PHIVOLCS reported that during 14-21 October white plumes rose from Mayon's crater and drifted NW, W, WSW, SW, and SE. On 14 October a seismic signal indicating a rockfall was recorded and a brief period of incandescence from the crater was observed. A few volcanic earthquakes were recorded during 18-21 October. On 19 October weak incandescence from the crater was noted. A new lava flow first observed that same day was 300-400 m long on 20 October based on an aerial survey. Weak crater incandescence from the lava dome was again seen on 21 October. The Alert Level remained at 3 (on a 0-5 scale).

Source: Philippine Institute of Volcanology and Seismology (PHIVOLCS)



Ontakesan  | Honshu (Japan)  | 35.893°N, 137.48°E  | Elevation 3067 m

JMA reported that cloud cover often prevented visual observations of Ontakesan during 15-21 October; white plumes rose 100-200 m above the crater rim and drifted NE and SE during 16-18 October. White plumes rose 600 m on 19 October. A news article from 17 October noted that the search for the seven people still missing from the 27 September eruption was stopped due to wintery conditions; the search was expected to resume in the springtime. The Alert Level remained at 3 (on a scale of 1-5).

Sources: Japan Meteorological Agency (JMA), Agence France-Presse (AFP)



Poas  | Costa Rica  | 10.2°N, 84.233°W  | Elevation 2708 m

OVSICORI-UNA reported that a 1.5-minute-long phreatic eruption from the hot lake at Poás was recorded on 13 October starting at 0858. The event ejected material over 250 m from the crater lake, causing ashfall on the lookout area and visitor’s center. The phreatic eruptions in August and October were the most energetic events of the year.

Source: Observatorio Vulcanologico y Sismologico de Costa Rica-Universidad Nacional (OVSICORI-UNA)



Popocatepetl  | Mexico  | 19.023°N, 98.622°W  | Elevation 5426 m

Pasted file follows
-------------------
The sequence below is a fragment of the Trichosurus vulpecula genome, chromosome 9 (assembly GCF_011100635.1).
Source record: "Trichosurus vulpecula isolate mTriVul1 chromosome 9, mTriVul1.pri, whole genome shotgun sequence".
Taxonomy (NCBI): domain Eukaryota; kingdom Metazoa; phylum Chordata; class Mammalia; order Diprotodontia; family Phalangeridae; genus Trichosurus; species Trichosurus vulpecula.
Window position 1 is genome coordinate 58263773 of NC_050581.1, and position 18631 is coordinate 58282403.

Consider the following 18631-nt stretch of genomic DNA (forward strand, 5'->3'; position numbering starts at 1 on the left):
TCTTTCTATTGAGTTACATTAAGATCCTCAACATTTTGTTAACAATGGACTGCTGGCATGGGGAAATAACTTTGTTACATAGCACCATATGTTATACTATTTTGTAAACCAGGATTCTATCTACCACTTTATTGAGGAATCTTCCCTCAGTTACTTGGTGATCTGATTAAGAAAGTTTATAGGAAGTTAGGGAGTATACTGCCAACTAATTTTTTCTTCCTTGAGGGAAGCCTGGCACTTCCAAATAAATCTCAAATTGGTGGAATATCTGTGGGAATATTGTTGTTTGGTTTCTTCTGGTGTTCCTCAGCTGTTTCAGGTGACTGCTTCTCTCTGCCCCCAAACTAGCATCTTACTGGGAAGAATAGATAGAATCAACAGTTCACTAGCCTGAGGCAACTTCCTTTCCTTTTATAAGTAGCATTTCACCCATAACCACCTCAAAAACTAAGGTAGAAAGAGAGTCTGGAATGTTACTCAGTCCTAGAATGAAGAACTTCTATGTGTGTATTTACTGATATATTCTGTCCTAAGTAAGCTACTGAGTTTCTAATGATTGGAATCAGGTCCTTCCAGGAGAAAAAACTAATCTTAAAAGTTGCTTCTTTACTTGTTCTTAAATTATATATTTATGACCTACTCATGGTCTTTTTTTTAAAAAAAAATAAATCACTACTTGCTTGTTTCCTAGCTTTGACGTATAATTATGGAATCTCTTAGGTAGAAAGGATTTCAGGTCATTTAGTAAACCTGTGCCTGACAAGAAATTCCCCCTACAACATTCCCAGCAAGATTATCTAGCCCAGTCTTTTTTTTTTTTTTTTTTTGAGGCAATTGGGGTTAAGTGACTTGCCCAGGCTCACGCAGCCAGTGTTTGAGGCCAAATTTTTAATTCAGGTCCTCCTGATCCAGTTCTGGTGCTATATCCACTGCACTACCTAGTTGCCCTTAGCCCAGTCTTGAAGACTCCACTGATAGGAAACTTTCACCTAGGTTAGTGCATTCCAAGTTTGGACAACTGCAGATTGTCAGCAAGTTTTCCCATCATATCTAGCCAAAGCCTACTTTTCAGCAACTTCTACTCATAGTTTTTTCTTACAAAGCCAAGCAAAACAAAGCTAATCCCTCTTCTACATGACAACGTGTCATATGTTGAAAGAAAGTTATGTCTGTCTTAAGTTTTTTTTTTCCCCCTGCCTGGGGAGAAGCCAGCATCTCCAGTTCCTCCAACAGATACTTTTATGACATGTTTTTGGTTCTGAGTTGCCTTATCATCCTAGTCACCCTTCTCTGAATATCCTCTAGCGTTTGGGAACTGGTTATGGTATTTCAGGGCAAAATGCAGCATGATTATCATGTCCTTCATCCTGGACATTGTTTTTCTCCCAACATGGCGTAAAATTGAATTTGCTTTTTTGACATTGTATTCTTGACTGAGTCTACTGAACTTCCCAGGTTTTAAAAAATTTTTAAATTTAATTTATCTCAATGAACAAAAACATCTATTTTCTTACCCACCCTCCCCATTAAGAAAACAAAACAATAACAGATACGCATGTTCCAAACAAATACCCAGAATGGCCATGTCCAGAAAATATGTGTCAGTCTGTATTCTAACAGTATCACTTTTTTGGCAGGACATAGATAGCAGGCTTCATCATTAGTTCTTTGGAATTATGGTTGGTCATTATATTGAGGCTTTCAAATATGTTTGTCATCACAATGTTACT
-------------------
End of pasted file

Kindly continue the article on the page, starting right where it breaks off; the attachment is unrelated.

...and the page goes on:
CENAPRED reported that during an overflight of Popocatépetl on 14 October volcanologists observed that the diameter of the inner crater (formed in July 2013) had increased to 350 m. The bottom of the inner crater floor was 100 m below the floor of the main crater, cup-shaped, and covered with tephra. No sign of the 52nd lava dome, emplaced in early August 2014, was visible. Steam emissions originated from a crack in the N wall of the inner crater and ash emission came from the bottom of the crater. During 15-21 October seismicity indicated continuing emissions of water vapor, gas, and occasional small amounts of ash. Cloud cover sometimes prevented visual observations. Incandescence from the crater was observed most nights. Low-intensity explosions were detected on 17 and 19 October. The Alert Level remained at to Yellow, Phase Two.

Source: Centro Nacional de Prevencion de Desastres (CENAPRED)



Sinabung  | Indonesia  | 3.17°N, 98.392°E  | Elevation 2460 m

Based on webcam views and wind data models, the Darwin VAAC reported that during 15-20 October daily small eruptions from Sinabung generated ash plumes that rose to an altitude of 4.3 km (14,000 ft) a.s.l. The plumes drifted 55 km NW during 15-17 October and ESE on 19 October.

Source: Darwin Volcanic Ash Advisory Centre (VAAC)



Ongoing Activity


Aira  | Kyushu (Japan)  | 31.593°N, 130.657°E  | Elevation 1117 m

JMA reported that three explosions from Showa Crater at Aira Caldera’s Sakurajima volcano ejected tephra as far as 1,300 m during 14-17 October. The Alert Level remained at 3 (on a scale of 1-5). The Tokyo VAAC reported that on 16, 18, and 21 October ash plumes rose to altitudes of 1.8-3 km (6,000-10,000 ft) a.s.l. and drifted S, SE, and NE.

Sources: Japan Meteorological Agency (JMA), Tokyo Volcanic Ash Advisory Center (VAAC)



Bardarbunga  | Iceland  | 64.63°N, 17.53°W  | Elevation 2009 m

During 15-21 October, IMO maintained Aviation Colour Code Orange due to continued activity at Bárdarbunga’s Holuhraun eruptive fissure. Subsidence of the Bárdarbunga Caldera continued at a rate of 30-40 cm per day, concentrated in the NE part of the caldera, and on 15 October was an estimated 0.75 cubic kilometers. On 18 October a M 5.4 earthquake was detected at 0940 in N Bárdarbunga making it one of the biggest earthquakes since the start of the eruption. The lava field continued to grow and the lava production continued at the same rate; the lava field was 60.7 square kilometers on 19 October.

Source: Icelandic Met Office